By the end of 2021, managing agents are likely to be seeing a lot more Law of Property Act (LPA) receivers becoming involved in service charge arrears cases.
The terms LPA receiver and fixed-charge receiver are often used interchangeably, but there is an important difference between the two, as property management solicitor Cheryl Bates explains.
An LPA receiver is a position derived from statute. Section 101(1) of the Law of Property Act 1925 allows a mortgage lender to appoint an LPA receiver to “demand and recover all income from the property” and to “insure and keep insured…out of the money received by him”. An LPA receiver will manage the property, collect any rent or charges that are due and then dispose of the property.
A fixed-charge receiver on the other hand, is appointed under a legal charge or mortgage and only has power to deal with and dispose of the charged property.
The LPA receiver is most likely a property professional, often a surveyor, and with an understanding of how to manage property.
Appointing a receiver is a valuable remedy for lenders dealing with tenanted properties when a mortgage customer is in arrears with mortgage instalments.
For both lender and freeholder, the ultimate remedy to recover debt is to obtain possession. Whilst the lender relies on the covenant (promise) to pay the mortgage in the mortgage deed signed by their customer, the freeholder relies on the covenant to pay rent and service charge in the lease.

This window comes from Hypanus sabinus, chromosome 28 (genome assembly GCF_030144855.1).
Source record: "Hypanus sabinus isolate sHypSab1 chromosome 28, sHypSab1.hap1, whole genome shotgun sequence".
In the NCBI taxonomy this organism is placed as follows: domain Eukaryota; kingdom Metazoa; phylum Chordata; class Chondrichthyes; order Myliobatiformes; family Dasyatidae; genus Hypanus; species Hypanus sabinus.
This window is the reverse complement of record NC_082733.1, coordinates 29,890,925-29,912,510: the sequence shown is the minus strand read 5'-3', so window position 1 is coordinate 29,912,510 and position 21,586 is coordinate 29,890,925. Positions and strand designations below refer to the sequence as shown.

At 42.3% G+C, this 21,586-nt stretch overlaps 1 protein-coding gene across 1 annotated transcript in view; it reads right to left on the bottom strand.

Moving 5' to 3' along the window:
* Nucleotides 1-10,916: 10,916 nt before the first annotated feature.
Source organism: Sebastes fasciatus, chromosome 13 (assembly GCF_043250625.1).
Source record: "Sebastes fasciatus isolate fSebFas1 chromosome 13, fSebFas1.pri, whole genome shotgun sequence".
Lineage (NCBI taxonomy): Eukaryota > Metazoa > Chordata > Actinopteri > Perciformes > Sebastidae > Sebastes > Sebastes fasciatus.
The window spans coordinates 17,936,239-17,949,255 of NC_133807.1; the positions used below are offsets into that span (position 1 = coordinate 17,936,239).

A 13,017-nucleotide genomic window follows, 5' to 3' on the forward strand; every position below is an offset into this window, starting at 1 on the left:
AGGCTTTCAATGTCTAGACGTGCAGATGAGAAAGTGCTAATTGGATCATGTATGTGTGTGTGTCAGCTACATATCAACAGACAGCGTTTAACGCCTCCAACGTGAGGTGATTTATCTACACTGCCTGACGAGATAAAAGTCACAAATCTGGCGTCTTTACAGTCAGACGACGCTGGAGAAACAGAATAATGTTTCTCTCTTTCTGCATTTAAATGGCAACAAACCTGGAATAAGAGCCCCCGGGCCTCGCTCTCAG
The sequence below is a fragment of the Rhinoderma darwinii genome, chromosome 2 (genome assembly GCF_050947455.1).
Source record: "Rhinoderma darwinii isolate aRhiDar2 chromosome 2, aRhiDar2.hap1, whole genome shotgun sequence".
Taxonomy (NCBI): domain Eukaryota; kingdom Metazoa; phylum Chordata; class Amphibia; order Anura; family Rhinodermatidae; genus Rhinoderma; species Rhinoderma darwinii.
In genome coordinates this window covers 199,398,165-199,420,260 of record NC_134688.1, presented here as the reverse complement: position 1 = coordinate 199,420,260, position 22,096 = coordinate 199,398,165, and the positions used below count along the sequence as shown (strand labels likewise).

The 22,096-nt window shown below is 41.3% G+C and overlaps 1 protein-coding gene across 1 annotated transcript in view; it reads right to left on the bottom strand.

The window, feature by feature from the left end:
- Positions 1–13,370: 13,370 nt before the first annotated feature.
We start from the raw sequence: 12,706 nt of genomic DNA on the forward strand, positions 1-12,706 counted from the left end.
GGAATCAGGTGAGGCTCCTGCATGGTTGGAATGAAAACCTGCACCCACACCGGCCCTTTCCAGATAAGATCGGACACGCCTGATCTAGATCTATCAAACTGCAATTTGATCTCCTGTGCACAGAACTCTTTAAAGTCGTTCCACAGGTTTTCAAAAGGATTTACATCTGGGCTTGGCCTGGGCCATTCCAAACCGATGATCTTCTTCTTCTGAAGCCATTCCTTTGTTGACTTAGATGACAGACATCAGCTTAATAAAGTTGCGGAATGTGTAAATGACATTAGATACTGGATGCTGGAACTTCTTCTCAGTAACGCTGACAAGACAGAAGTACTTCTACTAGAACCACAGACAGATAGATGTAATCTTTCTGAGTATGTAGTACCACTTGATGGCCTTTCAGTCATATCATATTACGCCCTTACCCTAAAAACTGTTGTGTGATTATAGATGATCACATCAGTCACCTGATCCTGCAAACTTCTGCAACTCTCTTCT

However, if the property is a “buy-to-let”, the lender also has the power to appoint an LPA Receiver.
This is because banks are in the business of lending, not letting and, if the property is tenanted for a period after possession but before the property can be sold, then the lender would become a landlord.
The LPA receiver, therefore, acts as a buffer, protecting the lender from taking on liability for maintenance and repair and dealing with any licensing and regulatory responsibilities.
Despite having been appointed by the lender, rather curiously, the LPA receiver is deemed to be the agent of the borrower. This allows a receiver to exercise control of a property without incurring any personal liability. They can make decisions such as whether to extend the tenancy or undertake repairs but, more importantly, they can take actions.
In short, the LPA receiver can and will pay the service charge on the leaseholder’s behalf.
So, managing agents should rub their hands together with delight if an LPA receiver appears on the scene of a service charge arrears case.
Points of interest
The LPA receiver has nothing to do with insolvency so, unlike a Trustee in bankruptcy who will only pay the service charge from the date of a bankruptcy order and from funds from the sale of the property or receipts of rent, the receiver (having stepped into the shoes of the borrower) will pay the whole leaseholder debt once they have seen evidence the sums are due.
Nor is the LPA receiver like an executor under a Will, who won’t pay until the Grant of Probate is obtained. An LPA receiver can be appointed within 24 hours once the conditions in the mortgage deed which allow their appointment have been met (usually more than three months’ mortgage arrears – although the impact of Covid-19 means this has increased to nine months’ arrears in practice).
When an LPA receiver is involved, a quick and effective settlement can be reached to clear the service charge arrears. Once a breakdown is provided, together with evidence of the service charge arrears, the receiver will report to the lender, which will release settlement funds directly.
The receiver is a complicated legal entity: an agent of the borrower, yet appointed by the lender, to manage and realise the value of the property in order to repay the mortgage: two masters with different (and usually competing) interests. However, where the service charge is concerned, the interest is aligned – to pay it as quickly as possible.